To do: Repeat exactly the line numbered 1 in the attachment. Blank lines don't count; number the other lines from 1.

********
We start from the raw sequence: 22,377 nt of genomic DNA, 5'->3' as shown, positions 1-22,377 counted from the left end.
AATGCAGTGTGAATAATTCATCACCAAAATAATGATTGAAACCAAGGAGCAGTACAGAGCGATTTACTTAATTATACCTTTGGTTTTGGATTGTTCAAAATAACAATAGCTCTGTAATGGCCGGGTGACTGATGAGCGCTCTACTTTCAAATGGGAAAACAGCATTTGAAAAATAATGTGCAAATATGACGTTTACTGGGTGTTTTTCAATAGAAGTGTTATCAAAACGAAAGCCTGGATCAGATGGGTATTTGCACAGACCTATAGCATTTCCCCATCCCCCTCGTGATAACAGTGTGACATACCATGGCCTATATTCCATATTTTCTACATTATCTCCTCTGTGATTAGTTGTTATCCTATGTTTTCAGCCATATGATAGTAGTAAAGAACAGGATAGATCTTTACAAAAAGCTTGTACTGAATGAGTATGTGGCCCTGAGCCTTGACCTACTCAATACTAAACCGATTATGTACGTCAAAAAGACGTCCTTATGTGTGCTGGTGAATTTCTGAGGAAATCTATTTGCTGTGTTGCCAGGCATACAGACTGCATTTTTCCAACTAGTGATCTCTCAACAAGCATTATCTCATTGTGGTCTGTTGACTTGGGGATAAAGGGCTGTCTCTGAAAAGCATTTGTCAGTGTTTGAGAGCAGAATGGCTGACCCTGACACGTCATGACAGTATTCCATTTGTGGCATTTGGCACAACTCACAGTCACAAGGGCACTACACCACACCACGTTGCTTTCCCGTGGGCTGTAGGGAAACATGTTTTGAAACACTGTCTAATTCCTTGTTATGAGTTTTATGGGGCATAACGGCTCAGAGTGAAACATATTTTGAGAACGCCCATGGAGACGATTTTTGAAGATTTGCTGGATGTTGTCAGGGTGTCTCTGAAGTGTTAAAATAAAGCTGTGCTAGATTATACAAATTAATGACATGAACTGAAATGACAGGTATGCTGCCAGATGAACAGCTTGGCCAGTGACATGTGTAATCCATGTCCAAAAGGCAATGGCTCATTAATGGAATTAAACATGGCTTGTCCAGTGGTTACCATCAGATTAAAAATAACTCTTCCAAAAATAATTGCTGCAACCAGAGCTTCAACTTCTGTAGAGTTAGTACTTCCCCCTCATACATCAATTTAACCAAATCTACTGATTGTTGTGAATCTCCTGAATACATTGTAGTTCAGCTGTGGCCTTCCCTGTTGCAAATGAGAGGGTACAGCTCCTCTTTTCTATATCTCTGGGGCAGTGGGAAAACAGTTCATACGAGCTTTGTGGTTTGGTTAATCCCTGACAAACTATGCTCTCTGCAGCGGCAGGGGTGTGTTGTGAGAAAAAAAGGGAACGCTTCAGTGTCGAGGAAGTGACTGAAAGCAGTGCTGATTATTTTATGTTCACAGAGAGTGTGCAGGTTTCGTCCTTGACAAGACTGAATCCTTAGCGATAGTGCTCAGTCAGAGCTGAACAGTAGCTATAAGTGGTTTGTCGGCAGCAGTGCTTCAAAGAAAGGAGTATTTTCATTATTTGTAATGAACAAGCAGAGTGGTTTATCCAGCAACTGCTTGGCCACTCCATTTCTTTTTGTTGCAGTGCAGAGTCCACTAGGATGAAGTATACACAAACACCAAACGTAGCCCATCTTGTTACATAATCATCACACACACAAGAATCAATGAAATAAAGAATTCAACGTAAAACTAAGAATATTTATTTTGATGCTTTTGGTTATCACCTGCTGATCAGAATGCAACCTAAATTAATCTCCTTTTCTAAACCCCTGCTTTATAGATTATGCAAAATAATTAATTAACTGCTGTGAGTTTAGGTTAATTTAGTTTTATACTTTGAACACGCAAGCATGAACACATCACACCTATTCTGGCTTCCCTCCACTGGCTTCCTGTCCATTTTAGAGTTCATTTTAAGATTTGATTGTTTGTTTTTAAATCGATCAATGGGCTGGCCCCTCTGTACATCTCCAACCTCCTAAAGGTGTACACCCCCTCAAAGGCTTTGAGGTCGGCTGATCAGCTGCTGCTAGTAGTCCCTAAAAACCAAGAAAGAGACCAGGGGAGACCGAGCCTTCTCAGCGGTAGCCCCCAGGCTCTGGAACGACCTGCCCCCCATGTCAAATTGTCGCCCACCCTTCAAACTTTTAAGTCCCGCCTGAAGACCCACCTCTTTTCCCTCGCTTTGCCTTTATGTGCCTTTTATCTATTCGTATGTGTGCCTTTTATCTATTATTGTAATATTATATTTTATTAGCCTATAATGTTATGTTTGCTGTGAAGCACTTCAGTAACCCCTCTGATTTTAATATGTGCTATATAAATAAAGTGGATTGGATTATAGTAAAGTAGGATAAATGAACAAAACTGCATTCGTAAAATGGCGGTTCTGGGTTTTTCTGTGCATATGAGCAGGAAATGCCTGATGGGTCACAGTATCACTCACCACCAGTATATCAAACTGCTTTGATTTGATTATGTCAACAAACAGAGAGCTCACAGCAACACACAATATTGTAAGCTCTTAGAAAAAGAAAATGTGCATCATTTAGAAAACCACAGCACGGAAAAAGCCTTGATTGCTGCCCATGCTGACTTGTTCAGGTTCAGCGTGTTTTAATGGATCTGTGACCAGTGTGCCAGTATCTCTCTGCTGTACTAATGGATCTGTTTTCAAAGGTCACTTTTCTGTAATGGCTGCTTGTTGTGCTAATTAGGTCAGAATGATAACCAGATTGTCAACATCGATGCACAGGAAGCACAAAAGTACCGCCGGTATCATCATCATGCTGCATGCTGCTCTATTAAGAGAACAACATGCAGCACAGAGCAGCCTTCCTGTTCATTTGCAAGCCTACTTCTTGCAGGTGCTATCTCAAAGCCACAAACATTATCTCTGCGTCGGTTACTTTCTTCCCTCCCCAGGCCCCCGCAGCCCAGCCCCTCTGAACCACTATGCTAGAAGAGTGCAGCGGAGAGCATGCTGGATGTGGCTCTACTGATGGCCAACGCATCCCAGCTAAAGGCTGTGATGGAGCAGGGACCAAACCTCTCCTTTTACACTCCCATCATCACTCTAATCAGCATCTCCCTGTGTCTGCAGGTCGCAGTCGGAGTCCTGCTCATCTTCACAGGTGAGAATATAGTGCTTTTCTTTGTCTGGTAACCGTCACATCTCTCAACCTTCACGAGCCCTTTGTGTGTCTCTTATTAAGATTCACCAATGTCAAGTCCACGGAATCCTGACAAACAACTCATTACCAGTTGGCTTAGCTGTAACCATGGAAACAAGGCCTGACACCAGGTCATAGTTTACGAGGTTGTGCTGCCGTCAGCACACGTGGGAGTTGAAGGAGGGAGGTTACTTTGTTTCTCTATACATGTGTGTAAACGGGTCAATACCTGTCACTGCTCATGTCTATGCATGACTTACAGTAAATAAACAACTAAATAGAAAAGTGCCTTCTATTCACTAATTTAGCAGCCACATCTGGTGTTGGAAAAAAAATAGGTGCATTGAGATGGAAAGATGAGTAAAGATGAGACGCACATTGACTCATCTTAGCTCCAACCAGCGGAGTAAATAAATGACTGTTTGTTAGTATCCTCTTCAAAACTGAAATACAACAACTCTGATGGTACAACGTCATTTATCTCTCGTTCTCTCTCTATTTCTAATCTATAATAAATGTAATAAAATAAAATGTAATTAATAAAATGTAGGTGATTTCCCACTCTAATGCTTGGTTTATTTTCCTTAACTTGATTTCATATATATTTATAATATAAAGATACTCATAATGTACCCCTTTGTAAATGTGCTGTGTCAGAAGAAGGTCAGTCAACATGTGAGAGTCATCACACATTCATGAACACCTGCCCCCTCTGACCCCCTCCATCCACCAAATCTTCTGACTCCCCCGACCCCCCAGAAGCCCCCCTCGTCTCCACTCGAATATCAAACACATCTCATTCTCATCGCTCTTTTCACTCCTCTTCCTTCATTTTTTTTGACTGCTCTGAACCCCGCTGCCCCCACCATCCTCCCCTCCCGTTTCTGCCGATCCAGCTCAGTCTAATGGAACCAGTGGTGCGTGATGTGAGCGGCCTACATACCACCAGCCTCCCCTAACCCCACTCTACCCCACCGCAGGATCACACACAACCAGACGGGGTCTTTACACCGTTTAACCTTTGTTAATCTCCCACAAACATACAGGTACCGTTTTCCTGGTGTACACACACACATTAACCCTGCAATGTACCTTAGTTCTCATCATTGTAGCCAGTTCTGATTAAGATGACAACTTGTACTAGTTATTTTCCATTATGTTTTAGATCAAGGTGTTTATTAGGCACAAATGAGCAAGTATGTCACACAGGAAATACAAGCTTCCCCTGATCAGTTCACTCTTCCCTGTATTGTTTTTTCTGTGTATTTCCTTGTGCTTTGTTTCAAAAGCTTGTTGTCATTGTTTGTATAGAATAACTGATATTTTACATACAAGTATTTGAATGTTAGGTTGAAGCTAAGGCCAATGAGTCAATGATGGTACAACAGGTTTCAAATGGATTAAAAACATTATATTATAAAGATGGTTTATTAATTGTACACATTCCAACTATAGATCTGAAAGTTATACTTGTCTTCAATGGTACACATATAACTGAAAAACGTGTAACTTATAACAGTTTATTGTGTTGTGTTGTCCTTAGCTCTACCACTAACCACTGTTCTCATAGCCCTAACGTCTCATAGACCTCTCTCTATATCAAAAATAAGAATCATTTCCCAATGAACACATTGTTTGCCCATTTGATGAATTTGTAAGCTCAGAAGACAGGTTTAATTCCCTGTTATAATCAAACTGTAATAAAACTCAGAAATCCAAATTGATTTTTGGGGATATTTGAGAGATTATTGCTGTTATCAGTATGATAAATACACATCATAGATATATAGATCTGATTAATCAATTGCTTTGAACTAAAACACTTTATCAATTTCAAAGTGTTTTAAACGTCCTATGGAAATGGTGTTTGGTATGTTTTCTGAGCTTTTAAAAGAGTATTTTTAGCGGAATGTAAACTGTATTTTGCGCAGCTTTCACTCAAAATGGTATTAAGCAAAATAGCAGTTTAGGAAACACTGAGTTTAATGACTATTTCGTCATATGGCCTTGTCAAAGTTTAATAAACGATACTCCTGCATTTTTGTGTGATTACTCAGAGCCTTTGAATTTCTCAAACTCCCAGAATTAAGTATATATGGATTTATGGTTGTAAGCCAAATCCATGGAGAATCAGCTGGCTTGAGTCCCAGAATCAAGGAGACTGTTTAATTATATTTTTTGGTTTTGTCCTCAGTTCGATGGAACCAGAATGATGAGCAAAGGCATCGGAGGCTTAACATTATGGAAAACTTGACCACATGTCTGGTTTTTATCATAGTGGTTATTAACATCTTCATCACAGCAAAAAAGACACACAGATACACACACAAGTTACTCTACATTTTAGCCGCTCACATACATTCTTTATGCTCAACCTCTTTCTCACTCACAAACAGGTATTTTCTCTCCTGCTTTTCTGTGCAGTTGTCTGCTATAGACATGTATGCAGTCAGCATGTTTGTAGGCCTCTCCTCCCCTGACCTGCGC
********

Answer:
We start from the raw sequence: 22,377 nt of genomic DNA, 5'->3' as shown, positions 1-22,377 counted from the left end.